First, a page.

Stand up! Clean up! The Parliament...


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Dear friends of the Blog,

At last we've got an International Page. We’re published on the International Herald Tribune for the Clean Up Parliament campaign.
Not one of the international publications that I contacted wanted to publish the list of names and in some cases they didn’t even want to discuss the matter.

The International Herald Tribune has accepted to publish the page without the names of the 23 Italian parliamentarians but with the Internet address of the page containing their names with a description of their offences.

Unfortunately, the truth cannot squeeze into the conventional media, but it has to go through the Internet and this blog of ours is an example.

Today, thanks to you, this page will be read all over the world.

Keep at it! Beppe Grillo.

Download the pdf.

PS: The page cost 48,275 Euro (+ sales tax at 19.60%). In a few days I will publish the list of all the people who have contributed to this showing their initials and the value of their contribution as well as the sum total.

Anybody wanting to participate financially can make a payment to the following current account:

Account name: Beppe Grillo
ABI Code: 05018CAB
Code: 12100
Account number 116276
Swift: CCRTIT2T84A
Iban: IT35B0501812100000000116276
For: Clean up Parliament.

Posted by Beppe Grillo at 09:45 AM in | Comments (45) | Comments in Italian (translated) Post a comment | Sign up | Send to a friend | | GrilloNews | listen_it_it.gifListen |
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Marcello Dell'Utri guilty of stealing money?
I think we all should see and know what he is been convicted for
Are you curious?
then visit this link, the only one I ,as a Sicilian, feel to give COMPLETE trust to'UTRI%20PRIMO%20GRADO

The only thing i am sorry of is that John Dickie, author of the book COSA NOSTRA, is not around to translate it from italian into english.
And that ill probably won't be able to go back to Sicily without having to be 'escorted' by some sort of policemen

Maria Consuelo Spera
63 The Headlands
Putland Road
co. Wicklow

Posted by: Maria Consuelo Spera | December 14, 2005 06:34 PM

Dear Mr. Grillo,
among other interests i am an AMNESTY INTERNATIONAL IRISH SECTION member.
Through your blog i want to express my anger at the italian ministers for DEFENSE (GIUSEPPUCCIO PISANU),for Foreign AFFAIRS (at the time Mr. Leonid Minim realese happened i believe our 'minister'was another FORZA ITALIA appointed MP i do not recall the name of, i'm afraid, now Mr. Fini [as in the HAM on his eyes,i assume]),for Justice Mr. Castelli (as we say in Sicily 'in the air' as he probably is, or floating air coming out ofhis mouth) and our(?????) prime minister HBM(his blattering mouth) Silvietto Perlusconi.[ I swear to god mistyping the last name is PURELY INTENTIONAL]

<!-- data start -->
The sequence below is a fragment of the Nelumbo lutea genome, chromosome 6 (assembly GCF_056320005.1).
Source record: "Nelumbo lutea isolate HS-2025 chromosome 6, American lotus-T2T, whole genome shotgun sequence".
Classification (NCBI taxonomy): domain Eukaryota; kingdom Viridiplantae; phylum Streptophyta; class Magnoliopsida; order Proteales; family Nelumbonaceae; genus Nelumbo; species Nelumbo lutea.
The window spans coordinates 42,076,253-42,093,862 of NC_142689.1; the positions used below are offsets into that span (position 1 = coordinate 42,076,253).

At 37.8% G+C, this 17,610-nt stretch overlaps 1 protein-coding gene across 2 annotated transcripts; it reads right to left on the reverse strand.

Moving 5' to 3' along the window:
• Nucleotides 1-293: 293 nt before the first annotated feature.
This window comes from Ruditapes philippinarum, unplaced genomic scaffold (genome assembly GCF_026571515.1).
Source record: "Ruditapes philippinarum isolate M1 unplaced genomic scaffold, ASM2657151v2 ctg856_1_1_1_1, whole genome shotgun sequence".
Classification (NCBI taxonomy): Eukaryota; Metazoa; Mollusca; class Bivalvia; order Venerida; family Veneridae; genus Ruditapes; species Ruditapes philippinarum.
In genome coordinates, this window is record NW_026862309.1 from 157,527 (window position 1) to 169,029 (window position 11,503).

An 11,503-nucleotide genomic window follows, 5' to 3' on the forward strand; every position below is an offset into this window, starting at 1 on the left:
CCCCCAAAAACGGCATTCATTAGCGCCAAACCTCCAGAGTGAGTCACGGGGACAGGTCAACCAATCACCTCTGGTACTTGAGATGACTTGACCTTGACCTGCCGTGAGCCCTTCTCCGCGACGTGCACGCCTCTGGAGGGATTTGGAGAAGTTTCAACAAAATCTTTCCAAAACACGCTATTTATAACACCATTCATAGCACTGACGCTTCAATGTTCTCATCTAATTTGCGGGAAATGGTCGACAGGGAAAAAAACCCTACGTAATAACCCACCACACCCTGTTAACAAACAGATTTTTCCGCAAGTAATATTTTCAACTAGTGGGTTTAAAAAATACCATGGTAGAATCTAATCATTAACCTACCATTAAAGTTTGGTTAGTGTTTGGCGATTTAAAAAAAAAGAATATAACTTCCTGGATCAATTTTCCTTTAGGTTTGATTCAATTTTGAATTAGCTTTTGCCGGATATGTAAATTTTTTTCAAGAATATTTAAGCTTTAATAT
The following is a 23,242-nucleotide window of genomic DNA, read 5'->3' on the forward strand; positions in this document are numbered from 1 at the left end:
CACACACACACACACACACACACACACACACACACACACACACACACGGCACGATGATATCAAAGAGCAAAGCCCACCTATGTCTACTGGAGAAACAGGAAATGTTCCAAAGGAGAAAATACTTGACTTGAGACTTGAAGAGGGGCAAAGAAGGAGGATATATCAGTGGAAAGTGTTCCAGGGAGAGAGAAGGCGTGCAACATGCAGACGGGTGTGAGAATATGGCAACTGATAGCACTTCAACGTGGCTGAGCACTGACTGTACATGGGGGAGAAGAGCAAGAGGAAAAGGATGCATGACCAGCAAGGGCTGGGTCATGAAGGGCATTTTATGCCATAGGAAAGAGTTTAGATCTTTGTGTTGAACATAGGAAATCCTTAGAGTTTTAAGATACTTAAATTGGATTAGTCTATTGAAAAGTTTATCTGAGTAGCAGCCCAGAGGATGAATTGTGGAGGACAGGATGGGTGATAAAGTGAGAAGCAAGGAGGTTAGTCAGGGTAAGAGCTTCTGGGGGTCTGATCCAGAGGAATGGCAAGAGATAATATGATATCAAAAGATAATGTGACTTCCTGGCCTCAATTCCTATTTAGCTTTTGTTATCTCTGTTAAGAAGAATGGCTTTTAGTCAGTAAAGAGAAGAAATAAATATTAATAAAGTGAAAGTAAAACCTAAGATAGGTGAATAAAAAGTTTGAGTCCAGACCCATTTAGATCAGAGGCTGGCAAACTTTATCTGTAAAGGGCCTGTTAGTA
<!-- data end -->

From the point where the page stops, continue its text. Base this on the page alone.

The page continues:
In July 2002 Italy signed the ARMS TRADE TREATY, which aims at controlling/regulating/tackling the international brockarage and traffiking of arms all around the world[i wish to remind that i consider it a plague for any respectable human being as WE are deliberatelly CRIPPLING developing countries economies in such ways].In June 2001 they arrested a NOTORIOUS arms traffiker and broker called LEONIN MININ.In DECEMBER 2002 The Italian court RELEASED this man,who had clearly trafficked weapons of all sorts in AFRICA and UKRAINE[ as the faxes found by the italian police bear witness], but as he wasn't using 'our' soil he was made to let go!!!!!
As a person with very little understanding in this trickeries, i wrote a letter to the above named italian MPs as i did in the case of a Syrian family that the above sent back without even considering their application for asylum they had filed with 'our' authorities.
I think i have heard that once a signatory member state of whatever HUMANITARIAN law contravenes any such law, it is very likely that it is going to be sanctionned.
My warmest advice to ITALIANS( although not everyone is!!!! i mean whoever voted for MUSOTTO,DELL'UTRI,CUFFARO and so on and so forth shold be scrapped from election lists)is NOT TO PAY TAXES or LET YOUR ELECTED MPs pay for THEIR INTERNATIONAL MISTAKES
PS: I am still waiting for the above mentionned MPs reply on the matter.
I guess they are too busy!
Mr. GRILLO u r my hero
Maria Consuelo Spera
63 The HEadlands
Putland Road

Posted by: Maria Consuelo Spera | December 13, 2005 01:33 PM

I agree with Andrea Cesanelli.
I want to add that the more we wait for this, the harder it gets to fix all these problems.
Most of all, we need to find common ground between all of us that does not like all this mess instead of trying to localize if this or the other guy is a leftist or from the right.
The problem is another and is bigger than us all with our little differences.
Let's pull out all these brakes.

Posted by: Giovanni Principe | November 26, 2005 06:42 PM